Chris O’Connor [Interview]
March 3, 2014 Leave a comment
As many of your fine readers may know, I have an extremely passionate for music from the latter part of the last millennium. It was a strange time for growth in me as a young boy, and a strange time for popular music all around us. There was, as there always has been, a wild array of shit being pushed down our throats throughout the entire decade of my beloved 1990’s. But there was also an explosion of “alternative” music coming in your faces from all angles. There is no doubt that the commercialization of the “grunge movement” had much to do with this. But as a young man in 1996 (11 years old), all I heard were beautiful songs. The term “One Hit Wonder” would soon follow some of these amazing acts that were creating beautiful songs on the airwaves and radio shows, and I simply never understood it. But soon enough, the late 90’s came, I entered my early teen years, and everything was all shot to hell. But, thankfully a little something called the Internet came around, and both shattered and relinquished my faith in music.
Through the advancements of the digital age, media, and way of life, I managed to continue to hear my favorite bands continue making beautiful songs. And one of my favorite groups that has had a long history, possibly unbeknownst to those who fell into the traps of complacency and bullshit mockeries we call musicians, was Primitive Radio Gods. Their Columbia Records released album Rocket was a huge hit during just the right time. Their beloved hit single “Standing Outside A Broken Phone Booth with Money in My Hand” skyrocketed the charts, MTV, and even appeared predominately in a Jim Carey movie. But, legal disputes, label closures, etc., would see Primitive Radio Gods begin the fade away from the public eye. But, their beauty in creation never ceases to thrive. I continued to dig my way through whatever digital medium I could think of, with this becoming much easier in the last few years, to continue to hear their wonderful songs, even if the only physical album I have ever own from them is my busted ass copy of Rocket that is getting so worn that had it been on vinyl, the song “Motherfucker” would probably have been worn so low as to need replacement.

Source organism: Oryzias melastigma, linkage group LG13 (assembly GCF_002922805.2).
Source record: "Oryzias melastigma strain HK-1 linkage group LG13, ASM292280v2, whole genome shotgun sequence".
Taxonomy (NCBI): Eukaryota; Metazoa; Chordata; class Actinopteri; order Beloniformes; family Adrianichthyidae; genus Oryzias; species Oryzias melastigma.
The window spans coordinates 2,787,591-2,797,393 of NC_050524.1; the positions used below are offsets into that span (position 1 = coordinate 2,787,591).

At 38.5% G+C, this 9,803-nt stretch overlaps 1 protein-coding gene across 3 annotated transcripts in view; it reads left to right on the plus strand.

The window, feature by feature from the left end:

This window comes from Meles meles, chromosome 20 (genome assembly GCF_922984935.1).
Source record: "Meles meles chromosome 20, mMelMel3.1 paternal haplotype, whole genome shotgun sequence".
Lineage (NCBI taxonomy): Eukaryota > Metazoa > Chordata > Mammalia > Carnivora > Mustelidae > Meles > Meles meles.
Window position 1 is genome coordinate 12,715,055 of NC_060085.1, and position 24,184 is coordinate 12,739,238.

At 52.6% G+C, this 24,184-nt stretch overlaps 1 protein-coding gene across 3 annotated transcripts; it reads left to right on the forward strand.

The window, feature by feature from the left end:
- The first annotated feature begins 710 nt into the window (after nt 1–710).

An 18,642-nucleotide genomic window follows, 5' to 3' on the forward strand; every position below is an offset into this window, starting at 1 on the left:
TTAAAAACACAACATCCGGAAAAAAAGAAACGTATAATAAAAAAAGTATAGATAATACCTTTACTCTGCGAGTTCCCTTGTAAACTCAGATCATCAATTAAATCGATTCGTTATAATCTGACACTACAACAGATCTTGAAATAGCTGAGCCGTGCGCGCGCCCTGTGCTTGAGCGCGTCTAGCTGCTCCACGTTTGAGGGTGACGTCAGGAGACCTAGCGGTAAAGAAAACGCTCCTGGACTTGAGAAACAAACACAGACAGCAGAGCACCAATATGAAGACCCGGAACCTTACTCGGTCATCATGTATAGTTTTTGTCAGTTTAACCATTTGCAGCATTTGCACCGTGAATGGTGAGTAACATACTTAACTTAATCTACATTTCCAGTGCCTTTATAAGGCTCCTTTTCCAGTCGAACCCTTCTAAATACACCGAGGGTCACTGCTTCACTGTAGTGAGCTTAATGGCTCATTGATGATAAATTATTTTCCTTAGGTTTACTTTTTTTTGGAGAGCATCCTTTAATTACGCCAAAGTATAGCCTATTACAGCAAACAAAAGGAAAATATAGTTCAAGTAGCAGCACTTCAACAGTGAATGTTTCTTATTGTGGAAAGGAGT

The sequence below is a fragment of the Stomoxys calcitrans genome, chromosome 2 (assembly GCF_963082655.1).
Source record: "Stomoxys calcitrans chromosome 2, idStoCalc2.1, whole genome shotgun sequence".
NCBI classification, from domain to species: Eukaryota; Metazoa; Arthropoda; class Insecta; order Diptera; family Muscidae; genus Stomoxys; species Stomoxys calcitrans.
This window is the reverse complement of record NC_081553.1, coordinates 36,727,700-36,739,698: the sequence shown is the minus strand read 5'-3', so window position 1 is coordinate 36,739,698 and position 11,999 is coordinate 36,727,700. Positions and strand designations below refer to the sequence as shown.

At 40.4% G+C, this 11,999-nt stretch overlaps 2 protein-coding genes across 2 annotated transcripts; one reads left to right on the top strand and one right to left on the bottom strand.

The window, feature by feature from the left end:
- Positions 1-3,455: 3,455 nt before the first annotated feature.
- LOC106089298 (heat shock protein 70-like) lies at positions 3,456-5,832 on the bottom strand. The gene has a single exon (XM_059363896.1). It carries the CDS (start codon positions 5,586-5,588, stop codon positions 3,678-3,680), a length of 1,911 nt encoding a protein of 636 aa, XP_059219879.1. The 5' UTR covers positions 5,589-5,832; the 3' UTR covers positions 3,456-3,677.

Needless to say, I do not buy into the One Hit Wonder and The Buzz, as so many artists from the 90’s have been deemed to be. Great fucking music is just that – great fucking music. And we are so fortunate to be able to ask a few questions from a man who has watched the world of music and the business it transpires from just about every angle possible. We are so happy to be able to speak with Primitive Radio Gods frontman Chris O’Connor about an array of topics including a bit of history of PRG, what the future holds, and where the hell we all went wrong. To summarize the below interviews for all the chumps and bystanders out there who will not read beyond this paragraph, I shall use a direct quote from O’Connor himself: “Remember consumption is a disease, not a viable economic model.”
When did you first decide that you wanted to be involved in the world of music?
Late September, 1983. I was stationed in north chicago and decided that i would be a true musician until I died.
What is it that keeps you involved in the world of music?
World of music. Hmmm? Mostly habit I suppose. I’ve been recording since I was 18, and there’s a tremendous satisfaction that comes with finishing a song and listening to the final mix for the first time. A good gig can also prove intoxicating. Mostly it’s the hope that your greatest musical moment is yet to come.
While it is not my opinion whatsoever, or that of any person with good hearing, it does need to be asked….How does it feel to be deemed a one hit wonder by certain audiences and critics out there?
People who accept or disdain the praise or criticism of fools are fools themselves. You are what you eat. I don’t eat a lot. I prefer drinking.